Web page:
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Op-Ed: More than 90% of U.S. plastic waste is never recycled. Here’s how we can change that

environmental impacts

More than a third of Americans recycle every day. They want to believe that the plastic bottles, containers and packaging they use will be turned into new products — instead of being sent to landfills and incinerators or polluting our planet.

But that belief is an illusion. Eight of the 10 most commonly polluted plastic items, which includes utensils and food wrappers, are not recyclable in America’s municipal recycling system. Over 90% of U.S. plastic waste is never recycled. And so every year, about 32 million tons of plastic are landfilled or incinerated. That doesn’t count the amount that directly litters our environment or that we ship to developing countries to handle.

The reality is that we cannot recycle our way out of this crisis using the system we have in place. The heart of the problem lies in the simple fact that big corporations are producing plastic such as packaging, bags and foam that end up being unrecyclable. Once these plastic products are used, no businesses want to buy the scraps to recycle them. They end up as eternal plastic waste instead.

To address the crisis of plastic pollution, we must think beyond a system that allows major companies to profit from creating ever-more unnecessary plastic waste while relying on local taxpayers and beach-combing volunteers to collect and pick up waste in public spaces. We must dispel the industry-promoted myth that litterbug consumers are responsible for the crisis — and that we can simply double down on our current recycling system to dig our way out.

In Congress, we represent the people of New Mexico and California’s 47th District, which is centered in Long Beach. Our constituents are suffering under the same plastic pollution crisis that is overwhelming our planet. California’s coastlines and New Mexico’s landscapes are riddled with plastic trash. Scientists have found microplastics contaminating rainwater in the highest reaches of the Rocky Mountains and in the deepest trenches of the oceans.

We recently introduced in Congress the first comprehensive bill to confront the plastic pollution crisis head-on. Our legislation benefited from the input of more than 200 environmental advocates, industry leaders, local government officials and others on how to structure a sustainable future based on a reusable economy and make recycling more successful.

Our bill attacks the crisis at its source and charts what we believe is an achievable path toward a plastic pollution-free planet.

The plastic-producing industry’s dirty secret is that companies manufacture products that appear to be recyclable — then turn around and create new plastic, instead of trying to reuse the products they’ve already produced. It’s just more profitable that way.

But this approach costs the rest of us far too much. It also costs the planet too much: Endless plastic production is now a leading contributor to greenhouse gas emissions, worsening climate change.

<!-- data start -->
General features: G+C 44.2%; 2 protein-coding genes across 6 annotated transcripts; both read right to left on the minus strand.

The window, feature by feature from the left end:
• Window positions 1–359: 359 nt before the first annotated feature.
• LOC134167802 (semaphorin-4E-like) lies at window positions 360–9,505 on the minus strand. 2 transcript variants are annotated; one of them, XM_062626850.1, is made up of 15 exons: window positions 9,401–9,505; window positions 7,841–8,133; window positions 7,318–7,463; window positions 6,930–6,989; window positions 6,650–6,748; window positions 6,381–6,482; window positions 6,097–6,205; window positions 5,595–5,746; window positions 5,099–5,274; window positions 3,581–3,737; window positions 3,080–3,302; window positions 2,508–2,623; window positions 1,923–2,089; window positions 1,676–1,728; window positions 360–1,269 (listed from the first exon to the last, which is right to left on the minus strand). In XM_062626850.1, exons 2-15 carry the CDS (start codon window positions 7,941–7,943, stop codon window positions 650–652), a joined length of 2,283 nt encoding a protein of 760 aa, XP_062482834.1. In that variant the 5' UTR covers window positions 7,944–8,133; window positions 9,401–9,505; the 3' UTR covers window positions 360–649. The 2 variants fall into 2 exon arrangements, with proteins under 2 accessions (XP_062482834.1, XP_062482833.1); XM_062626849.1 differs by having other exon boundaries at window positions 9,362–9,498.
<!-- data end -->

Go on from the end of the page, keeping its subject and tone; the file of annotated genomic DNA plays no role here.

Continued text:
Our legislation would make the product producers take responsibility for the inevitable waste, requiring them to design, manage and finance waste and recycling programs. The bill would ensure companies can’t outsource their waste burdens to local communities and developing countries that can’t handle it.

If companies are responsible for their waste, they will have an incentive to design more sustainable products. That’s in contrast to our current system, where local governments spend billions of taxpayer dollars each year to collect products designed to become waste because it is too hard to recycle them.

Our legislation would phase out the most harmful plastic items that aren’t recyclable — such as bags, utensils and foam food and drinkware — while setting a standard that requires companies to create more new products from old ones.

The bill’s nationwide bottle deposit system — providing 10 cents per beverage container returned — would encourage consumers to return beverage containers after using them. Similar policies in states such as Oregon and Michigan have led to the recycling of nearly 90% of single-use beverage containers. On the national level, that would translate to millions of plastic containers returned and reprocessed into new products instead of polluting our environment.

The recycling status quo is unsustainable. Even when they are broken down, plastic particles can remain in the environment and the food chain forever. We’ve seen the images of dying birds and marine life with stomachs full of plastic. They aren’t alone. Research show that we each consume about a credit card’s worth of plastic every week.

That’s why we are working for real change. Americans are fed up with seeing plastic bottles and empty take-out containers in our gutters, on our beaches and in our oceans. Meanwhile, plastic is on its way to becoming a leading driver of climate change — the current rate of plastic production will produce more than 1.3 gigatons of greenhouse gas a year by 2030, the equivalent to the pollution from almost 300 additional coal-fired power plants.

But we can break free from plastic pollution. And we must, for those who will live on our planet long after we are gone.


This article was originally published by TOM UDALL AND ALAN LOWENTHAL,

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